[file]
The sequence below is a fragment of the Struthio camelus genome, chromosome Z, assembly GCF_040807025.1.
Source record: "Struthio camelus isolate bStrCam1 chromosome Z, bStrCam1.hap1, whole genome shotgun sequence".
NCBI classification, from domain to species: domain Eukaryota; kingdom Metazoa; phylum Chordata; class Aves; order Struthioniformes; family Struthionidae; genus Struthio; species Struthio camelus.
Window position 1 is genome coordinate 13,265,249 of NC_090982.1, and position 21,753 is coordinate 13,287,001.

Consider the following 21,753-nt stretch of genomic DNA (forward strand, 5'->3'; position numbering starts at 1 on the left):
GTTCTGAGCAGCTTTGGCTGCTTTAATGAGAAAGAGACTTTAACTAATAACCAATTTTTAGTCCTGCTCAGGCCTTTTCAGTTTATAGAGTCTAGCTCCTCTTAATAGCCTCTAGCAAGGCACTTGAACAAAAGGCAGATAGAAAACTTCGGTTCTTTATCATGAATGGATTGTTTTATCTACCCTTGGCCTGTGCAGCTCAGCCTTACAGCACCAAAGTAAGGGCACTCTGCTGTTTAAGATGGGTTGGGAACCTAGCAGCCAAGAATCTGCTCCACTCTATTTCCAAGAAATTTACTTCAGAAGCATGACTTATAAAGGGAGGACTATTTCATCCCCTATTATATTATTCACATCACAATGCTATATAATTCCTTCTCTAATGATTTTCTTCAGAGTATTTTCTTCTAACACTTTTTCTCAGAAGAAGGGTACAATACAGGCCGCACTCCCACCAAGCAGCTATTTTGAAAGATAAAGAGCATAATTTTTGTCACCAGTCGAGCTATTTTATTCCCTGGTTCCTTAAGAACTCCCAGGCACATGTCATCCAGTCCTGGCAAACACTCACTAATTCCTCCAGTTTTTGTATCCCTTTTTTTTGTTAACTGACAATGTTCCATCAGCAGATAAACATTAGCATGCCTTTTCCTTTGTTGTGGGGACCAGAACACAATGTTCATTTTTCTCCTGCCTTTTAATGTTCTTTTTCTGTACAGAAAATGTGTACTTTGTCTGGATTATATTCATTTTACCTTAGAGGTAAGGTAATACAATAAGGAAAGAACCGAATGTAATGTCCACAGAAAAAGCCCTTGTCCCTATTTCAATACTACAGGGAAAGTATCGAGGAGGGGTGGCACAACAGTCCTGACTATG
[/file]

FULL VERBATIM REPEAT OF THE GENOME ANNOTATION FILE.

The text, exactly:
The sequence below is a fragment of the Struthio camelus genome, chromosome Z, assembly GCF_040807025.1.
Source record: "Struthio camelus isolate bStrCam1 chromosome Z, bStrCam1.hap1, whole genome shotgun sequence".
NCBI classification, from domain to species: domain Eukaryota; kingdom Metazoa; phylum Chordata; class Aves; order Struthioniformes; family Struthionidae; genus Struthio; species Struthio camelus.
Window position 1 is genome coordinate 13,265,249 of NC_090982.1, and position 21,753 is coordinate 13,287,001.

Consider the following 21,753-nt stretch of genomic DNA (forward strand, 5'->3'; position numbering starts at 1 on the left):
GTTCTGAGCAGCTTTGGCTGCTTTAATGAGAAAGAGACTTTAACTAATAACCAATTTTTAGTCCTGCTCAGGCCTTTTCAGTTTATAGAGTCTAGCTCCTCTTAATAGCCTCTAGCAAGGCACTTGAACAAAAGGCAGATAGAAAACTTCGGTTCTTTATCATGAATGGATTGTTTTATCTACCCTTGGCCTGTGCAGCTCAGCCTTACAGCACCAAAGTAAGGGCACTCTGCTGTTTAAGATGGGTTGGGAACCTAGCAGCCAAGAATCTGCTCCACTCTATTTCCAAGAAATTTACTTCAGAAGCATGACTTATAAAGGGAGGACTATTTCATCCCCTATTATATTATTCACATCACAATGCTATATAATTCCTTCTCTAATGATTTTCTTCAGAGTATTTTCTTCTAACACTTTTTCTCAGAAGAAGGGTACAATACAGGCCGCACTCCCACCAAGCAGCTATTTTGAAAGATAAAGAGCATAATTTTTGTCACCAGTCGAGCTATTTTATTCCCTGGTTCCTTAAGAACTCCCAGGCACATGTCATCCAGTCCTGGCAAACACTCACTAATTCCTCCAGTTTTTGTATCCCTTTTTTTTGTTAACTGACAATGTTCCATCAGCAGATAAACATTAGCATGCCTTTTCCTTTGTTGTGGGGACCAGAACACAATGTTCATTTTTCTCCTGCCTTTTAATGTTCTTTTTCTGTACAGAAAATGTGTACTTTGTCTGGATTATATTCATTTTACCTTAGAGGTAAGGTAATACAATAAGGAAAGAACCGAATGTAATGTCCACAGAAAAAGCCCTTGTCCCTATTTCAATACTACAGGGAAAGTATCGAGGAGGGGTGGCACAACAGTCCTGACTATG